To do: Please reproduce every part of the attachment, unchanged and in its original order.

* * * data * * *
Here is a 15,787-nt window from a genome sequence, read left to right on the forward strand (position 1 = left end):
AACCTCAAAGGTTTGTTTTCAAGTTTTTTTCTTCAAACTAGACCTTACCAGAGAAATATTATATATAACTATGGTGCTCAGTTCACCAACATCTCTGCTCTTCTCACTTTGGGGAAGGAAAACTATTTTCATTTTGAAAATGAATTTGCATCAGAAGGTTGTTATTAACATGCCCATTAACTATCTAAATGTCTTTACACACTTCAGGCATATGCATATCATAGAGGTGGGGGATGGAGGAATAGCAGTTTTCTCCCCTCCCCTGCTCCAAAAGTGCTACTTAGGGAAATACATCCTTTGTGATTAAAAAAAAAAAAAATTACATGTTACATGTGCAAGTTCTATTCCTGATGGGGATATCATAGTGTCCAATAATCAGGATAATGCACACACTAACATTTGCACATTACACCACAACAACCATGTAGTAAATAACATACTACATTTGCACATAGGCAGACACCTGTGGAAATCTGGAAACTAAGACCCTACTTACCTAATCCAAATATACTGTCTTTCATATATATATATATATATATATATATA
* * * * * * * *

Here is a 15,787-nt window from a genome sequence, read left to right on the forward strand (position 1 = left end):
AACCTCAAAGGTTTGTTTTCAAGTTTTTTTCTTCAAACTAGACCTTACCAGAGAAATATTATATATAACTATGGTGCTCAGTTCACCAACATCTCTGCTCTTCTCACTTTGGGGAAGGAAAACTATTTTCATTTTGAAAATGAATTTGCATCAGAAGGTTGTTATTAACATGCCCATTAACTATCTAAATGTCTTTACACACTTCAGGCATATGCATATCATAGAGGTGGGGGATGGAGGAATAGCAGTTTTCTCCCCTCCCCTGCTCCAAAAGTGCTACTTAGGGAAATACATCCTTTGTGATTAAAAAAAAAAAAAATTACATGTTACATGTGCAAGTTCTATTCCTGATGGGGATATCATAGTGTCCAATAATCAGGATAATGCACACACTAACATTTGCACATTACACCACAACAACCATGTAGTAAATAACATACTACATTTGCACATAGGCAGACACCTGTGGAAATCTGGAAACTAAGACCCTACTTACCTAATCCAAATATACTGTCTTTCATATATATATATATATATATATATATA